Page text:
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I Lost My Love in Baghdad: A Modern War Story
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I Lost My Love in Baghdad: A Modern War Story [Hardcover]

Michael Hastings
4.3 out of 5 stars  See all reviews (69 customer reviews)

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Editorial Reviews

From Publishers Weekly

Starred Review. In his powerful debut, a young Newsweek reporter details two tumultuous years covering the war while falling in love with his long-distance girlfriend Andi, who would join him in Iraq only to be killed in a botched kidnapping. Largely concerned with describing on-the-ground conditions, Hastings reports with insight and grim humor from the front lines, embedded with soldiers in "a world with its own language and geography." Hastings handles the grisly particulars directly, the way he talks with the troops; the account is pocked with their tales, short bursts of heart-stopping sadness ("One American and at least fifteen Iraqi children killed") with no lesson or redemption indicated, and often without follow-up. The chaos is given shape by Hastings' romance with Andi, who remains in New York for a year before joining him in the Green Zone; dates, emails and instant messages provide a welcome reprieve, and drive the narrative toward its devestating conclusion like a tightly-plotted thriller. Like Mariane Pearl's A Mighty Heart, this is a tragic love story with broad appeal married to an unflinching account of wartime violence and brutality; as such, it should do even more than that bestseller to fill in a general audience on the dire state of Iraq. Photos.
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From Booklist

In 2005, at the age of 25, Hastings was sent by Newsweek to cover the war in Iraq. Eventually, his girlfriend, Andi Parhamovich, joined him, working for the National Democratic Institute to try to create democratic institutions. The story of their moving and ultimately tragic relationship forms the core of Hasting’s account. The book begins and ends with the horrifying terror attack that killed Parhamovich. In between, Hastings describes how two young, almost hopelessly idealistic people try to nurture and maintain a relationship amid the daily carnage in Baghdad. This is no sappy love story. There is, of course, affection, but there is also conflict as both show the stress of constant fear for their personal safety. This is also a rather brutal story of a society ripping itself apart. Particularly after the March 2006 bombing of the Golden Mosque in Samarra, sectarian violence rages with increasing savagery. No one is immune. Supposed noncombatants must travel in security convoys protected by private security firms. Parhamovich’s death is emotionally wrenching, but it seems almost predictable in this moving but deeply disturbing story. --Jay Freeman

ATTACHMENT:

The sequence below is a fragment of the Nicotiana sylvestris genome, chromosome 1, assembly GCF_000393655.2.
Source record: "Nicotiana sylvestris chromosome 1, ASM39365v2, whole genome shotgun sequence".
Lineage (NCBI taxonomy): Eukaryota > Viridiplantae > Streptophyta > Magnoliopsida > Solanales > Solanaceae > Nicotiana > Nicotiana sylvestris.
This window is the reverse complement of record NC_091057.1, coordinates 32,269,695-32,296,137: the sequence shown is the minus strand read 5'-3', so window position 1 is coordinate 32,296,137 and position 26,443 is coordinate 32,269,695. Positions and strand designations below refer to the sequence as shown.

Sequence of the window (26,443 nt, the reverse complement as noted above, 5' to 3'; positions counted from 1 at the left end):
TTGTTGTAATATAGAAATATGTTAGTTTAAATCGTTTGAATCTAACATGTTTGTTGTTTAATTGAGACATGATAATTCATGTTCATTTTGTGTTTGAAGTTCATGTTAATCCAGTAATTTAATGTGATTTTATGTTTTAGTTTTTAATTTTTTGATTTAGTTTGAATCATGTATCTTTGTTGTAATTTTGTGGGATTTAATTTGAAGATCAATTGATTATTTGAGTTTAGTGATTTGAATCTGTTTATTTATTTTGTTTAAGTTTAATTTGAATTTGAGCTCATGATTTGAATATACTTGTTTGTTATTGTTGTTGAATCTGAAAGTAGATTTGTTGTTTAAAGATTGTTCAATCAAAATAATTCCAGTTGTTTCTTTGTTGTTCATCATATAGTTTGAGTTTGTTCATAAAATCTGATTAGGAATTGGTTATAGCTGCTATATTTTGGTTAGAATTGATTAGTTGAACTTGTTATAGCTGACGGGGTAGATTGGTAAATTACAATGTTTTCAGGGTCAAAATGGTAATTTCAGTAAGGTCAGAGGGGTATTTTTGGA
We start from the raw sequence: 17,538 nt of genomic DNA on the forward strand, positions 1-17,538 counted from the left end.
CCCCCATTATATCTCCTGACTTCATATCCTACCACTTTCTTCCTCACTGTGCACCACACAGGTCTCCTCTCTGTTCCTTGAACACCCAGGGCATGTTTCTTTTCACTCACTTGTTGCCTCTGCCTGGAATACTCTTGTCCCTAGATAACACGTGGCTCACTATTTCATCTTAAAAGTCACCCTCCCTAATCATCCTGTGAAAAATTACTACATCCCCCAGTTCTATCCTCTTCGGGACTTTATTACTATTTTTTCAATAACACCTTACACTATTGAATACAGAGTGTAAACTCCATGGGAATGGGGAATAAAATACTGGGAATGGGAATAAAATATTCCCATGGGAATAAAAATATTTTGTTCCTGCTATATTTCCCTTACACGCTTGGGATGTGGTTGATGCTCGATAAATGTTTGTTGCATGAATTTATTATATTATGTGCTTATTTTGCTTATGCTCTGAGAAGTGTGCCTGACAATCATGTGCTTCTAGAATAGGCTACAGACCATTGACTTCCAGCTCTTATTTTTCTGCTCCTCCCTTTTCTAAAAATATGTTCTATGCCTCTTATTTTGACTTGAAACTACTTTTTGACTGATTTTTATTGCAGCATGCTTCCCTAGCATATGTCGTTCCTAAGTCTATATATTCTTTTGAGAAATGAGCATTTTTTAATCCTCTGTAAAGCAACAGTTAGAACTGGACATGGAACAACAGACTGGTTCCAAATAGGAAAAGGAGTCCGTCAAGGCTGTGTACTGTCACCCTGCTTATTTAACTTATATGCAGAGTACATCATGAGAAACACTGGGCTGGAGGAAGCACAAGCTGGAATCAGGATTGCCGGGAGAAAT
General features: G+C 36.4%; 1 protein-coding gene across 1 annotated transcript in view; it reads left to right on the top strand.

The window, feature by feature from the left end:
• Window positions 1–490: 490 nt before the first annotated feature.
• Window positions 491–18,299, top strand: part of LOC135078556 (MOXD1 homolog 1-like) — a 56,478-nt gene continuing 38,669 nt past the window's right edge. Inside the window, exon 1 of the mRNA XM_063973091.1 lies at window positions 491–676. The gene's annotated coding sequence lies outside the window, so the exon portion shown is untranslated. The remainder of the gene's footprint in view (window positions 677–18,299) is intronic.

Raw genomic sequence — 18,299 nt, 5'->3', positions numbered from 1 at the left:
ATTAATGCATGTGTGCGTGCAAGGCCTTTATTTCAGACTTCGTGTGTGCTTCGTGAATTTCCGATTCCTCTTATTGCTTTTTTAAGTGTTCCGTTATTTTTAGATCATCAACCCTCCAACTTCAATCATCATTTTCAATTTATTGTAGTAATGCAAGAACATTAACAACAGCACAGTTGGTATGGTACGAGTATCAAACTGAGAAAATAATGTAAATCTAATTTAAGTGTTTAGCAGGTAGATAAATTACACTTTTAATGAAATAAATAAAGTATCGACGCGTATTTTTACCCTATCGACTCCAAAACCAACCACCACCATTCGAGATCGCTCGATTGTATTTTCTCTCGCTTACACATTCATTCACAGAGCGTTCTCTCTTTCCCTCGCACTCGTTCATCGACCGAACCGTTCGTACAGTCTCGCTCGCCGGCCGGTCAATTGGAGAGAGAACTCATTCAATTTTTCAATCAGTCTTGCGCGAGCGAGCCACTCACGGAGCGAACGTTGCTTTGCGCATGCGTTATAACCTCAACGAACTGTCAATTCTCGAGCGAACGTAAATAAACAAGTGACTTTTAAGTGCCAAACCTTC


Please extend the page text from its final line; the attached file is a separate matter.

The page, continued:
"Love and war always make for a potent brew, and in Michael Hastings's new book they infuse the horror in Iraq with an immediacy and a poignant sense of loss that are light-years away from the numbingly remote headlines we've been reading. This is what really happens when love, youth, and innocence descend into the abyss of death and devastation that is Iraq."-- Craig Unger, author of "House of Bush, House of Saud" and "American Armageddon"

About the Author

Michael Hastings spent two years reporting in Iraq as Newsweek's youngest-ever war correspondent. He has written four cover stories for Newsweek International and been published in Slate, Salon, Foreign Policy, The Los Angeles Times, filing stories from such locations as Israel, Gaza and the West Bank, Kurdistan, Vietnam, and Afganistan. He is now a contributing editor at GQ and lives in Vermont.

From AudioFile

Yes, there's an exciting story here. But the author is not the narrator to convince you of that. His delivery sounds disconnected from the drama of his memoir. He writes of how at age 25 he was sent by NEWSWEEK to cover the Iraq War. His girlfriend, Andi, joined him there and, later, was killed in a botched kidnapping. The story recounts their efforts to keep their love alive in the midst of violence and death. Their fear is extreme; their passion moving and intense. But Hastings's narration reflects none of these. His powerful dialogue is expressed in monotones so that he sounds almost indifferent as he tells of the raw events that ripped apart his life. S.W. © AudioFile 2008, Portland, Maine --This text refers to the Audio CD edition.
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